Tanker market hinges on Air Force decision, analyst says

EVERETT — There’s a lot riding on the U.S. Air Force tanker contract for the Boeing Co.

Boeing’s share in the global tanker market will plummet over the next decade to less than 5 percent should the company fail to win the U.S. contest against EADS, said Michel Merluzeau, an analyst with Kirkland-based G2 Solutions.

“A lot of countries are waiting on the KC-X to make their decision” on future tanker orders, Merluzeau said during a luncheon hosted today by the Economic Development Council of Snohomish County.

The Air Force’s aerial refueling contest pits Boeing’s 767-based tanker against EADS’ tanker, which is based on an Airbus A330 jet. EADS is the parent company of Airbus.

The Air Force is expected to announce a winner in that contest in November, though another analyst, Scott Hamilton with Leeham Co., suggested last week that the tanker decision likely will be delayed into 2011.

The contract replacing 179 of the Air Force’s tanker is valued at roughly $35 billion. But the global tanker market is worth more than $44 billion, Merluzeau said.

By 2020, he expects 273 tankers will be delivered to customers around the world.

Should EADS lose the U.S. Air Force contest, the European company still would win roughly 20 percent of the tanker market, Merluzeau said.

EADS’ A330-based tanker, “that’s a good aircraft, that’s a really good aircraft,” he said.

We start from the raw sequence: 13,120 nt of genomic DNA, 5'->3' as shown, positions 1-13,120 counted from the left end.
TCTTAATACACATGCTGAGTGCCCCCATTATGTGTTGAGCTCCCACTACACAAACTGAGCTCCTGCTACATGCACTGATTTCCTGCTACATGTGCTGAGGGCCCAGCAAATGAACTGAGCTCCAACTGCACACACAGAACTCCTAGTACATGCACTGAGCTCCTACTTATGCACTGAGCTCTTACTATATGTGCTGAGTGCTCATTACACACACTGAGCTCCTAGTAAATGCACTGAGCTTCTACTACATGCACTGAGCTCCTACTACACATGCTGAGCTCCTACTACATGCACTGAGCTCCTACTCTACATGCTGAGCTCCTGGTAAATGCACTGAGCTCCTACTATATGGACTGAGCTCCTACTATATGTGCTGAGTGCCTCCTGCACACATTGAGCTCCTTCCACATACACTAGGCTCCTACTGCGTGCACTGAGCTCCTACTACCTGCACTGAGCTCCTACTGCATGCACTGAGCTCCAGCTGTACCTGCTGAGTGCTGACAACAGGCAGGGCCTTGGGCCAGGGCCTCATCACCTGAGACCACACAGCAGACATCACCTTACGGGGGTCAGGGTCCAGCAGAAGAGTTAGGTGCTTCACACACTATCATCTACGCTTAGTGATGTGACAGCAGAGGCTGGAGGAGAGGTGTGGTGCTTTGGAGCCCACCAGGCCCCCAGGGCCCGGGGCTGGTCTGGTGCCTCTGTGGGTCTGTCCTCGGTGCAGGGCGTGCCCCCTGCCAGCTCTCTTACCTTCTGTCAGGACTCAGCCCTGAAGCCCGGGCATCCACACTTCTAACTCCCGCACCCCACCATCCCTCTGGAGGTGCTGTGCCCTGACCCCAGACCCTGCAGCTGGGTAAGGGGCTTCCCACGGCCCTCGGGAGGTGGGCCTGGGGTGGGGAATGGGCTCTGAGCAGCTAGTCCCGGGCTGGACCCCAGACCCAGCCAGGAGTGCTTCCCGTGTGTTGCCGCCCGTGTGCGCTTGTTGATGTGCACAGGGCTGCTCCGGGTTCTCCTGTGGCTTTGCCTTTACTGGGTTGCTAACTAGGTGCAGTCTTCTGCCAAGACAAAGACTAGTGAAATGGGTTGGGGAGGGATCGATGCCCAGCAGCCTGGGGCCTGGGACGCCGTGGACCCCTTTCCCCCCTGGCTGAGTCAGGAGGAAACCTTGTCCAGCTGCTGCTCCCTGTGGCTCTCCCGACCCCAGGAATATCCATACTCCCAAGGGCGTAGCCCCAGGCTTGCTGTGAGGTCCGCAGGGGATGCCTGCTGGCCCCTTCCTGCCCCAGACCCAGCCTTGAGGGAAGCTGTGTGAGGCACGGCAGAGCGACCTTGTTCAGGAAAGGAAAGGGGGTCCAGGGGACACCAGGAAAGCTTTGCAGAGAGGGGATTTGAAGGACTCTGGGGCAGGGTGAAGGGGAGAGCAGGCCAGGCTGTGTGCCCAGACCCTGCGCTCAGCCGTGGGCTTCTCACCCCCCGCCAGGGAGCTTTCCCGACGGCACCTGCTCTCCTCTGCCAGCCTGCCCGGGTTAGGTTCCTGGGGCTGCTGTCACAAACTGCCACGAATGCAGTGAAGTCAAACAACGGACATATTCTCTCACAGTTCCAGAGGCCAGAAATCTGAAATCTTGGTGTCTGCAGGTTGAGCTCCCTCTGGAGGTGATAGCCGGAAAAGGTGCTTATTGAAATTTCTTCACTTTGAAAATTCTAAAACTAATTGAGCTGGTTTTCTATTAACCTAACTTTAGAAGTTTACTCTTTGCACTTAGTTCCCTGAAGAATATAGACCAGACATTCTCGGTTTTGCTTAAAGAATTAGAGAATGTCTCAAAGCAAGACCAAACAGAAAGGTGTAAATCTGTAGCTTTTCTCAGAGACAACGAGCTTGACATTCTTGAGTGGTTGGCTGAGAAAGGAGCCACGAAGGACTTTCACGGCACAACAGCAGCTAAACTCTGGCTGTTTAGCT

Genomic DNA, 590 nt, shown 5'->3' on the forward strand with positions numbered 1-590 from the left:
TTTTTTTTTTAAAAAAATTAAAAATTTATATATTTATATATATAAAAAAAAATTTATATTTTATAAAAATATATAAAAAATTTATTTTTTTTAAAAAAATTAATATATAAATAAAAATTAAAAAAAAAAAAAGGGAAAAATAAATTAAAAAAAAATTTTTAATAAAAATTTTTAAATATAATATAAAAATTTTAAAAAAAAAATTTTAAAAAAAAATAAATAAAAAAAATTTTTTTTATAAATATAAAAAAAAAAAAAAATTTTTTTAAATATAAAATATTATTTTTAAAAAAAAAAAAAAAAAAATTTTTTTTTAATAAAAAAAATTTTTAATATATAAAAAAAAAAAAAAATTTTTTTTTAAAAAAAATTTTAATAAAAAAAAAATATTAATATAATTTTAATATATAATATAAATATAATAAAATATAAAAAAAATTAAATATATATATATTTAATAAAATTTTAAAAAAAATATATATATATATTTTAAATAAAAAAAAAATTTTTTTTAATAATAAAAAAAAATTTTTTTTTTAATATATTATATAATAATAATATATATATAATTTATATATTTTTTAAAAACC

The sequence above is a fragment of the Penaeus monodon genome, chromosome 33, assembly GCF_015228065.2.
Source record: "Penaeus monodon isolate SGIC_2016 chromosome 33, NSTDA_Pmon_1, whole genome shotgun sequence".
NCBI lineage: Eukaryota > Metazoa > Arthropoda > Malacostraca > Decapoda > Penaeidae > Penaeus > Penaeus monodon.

On the commercial side, Merluzeau sees fairly stable aircraft deliveries through the end of 2020. Boeing will deliver fewer single-aisle aircraft than will Airbus near the end of the decade.

Merluzeau doesn’t see a strong business case for Boeing to offer new engines on its 737. Instead, Boeing will wait and introduce an all-new single-aisle aircraft. Airbus, on the other hand, can improve its A320 with new engines enough to pursue that option in the near term.

Boeing’s deliveries will pick up in 2012 as the company begins to ramp up deliveries on its 787. But Boeing’s 777 will be challenged by Airbus’ A350.

“The A350 is going to give (Boeing) a real headache,” Merluzeau said.

The analyst expects Boeing to upgrade its 777 rather than come out with an all-new aircraft.

“There is available technology coming out of the 787 program that could be passed on to the 777,” he said. Incorporating those advances will make the 777 a “compelling product.”

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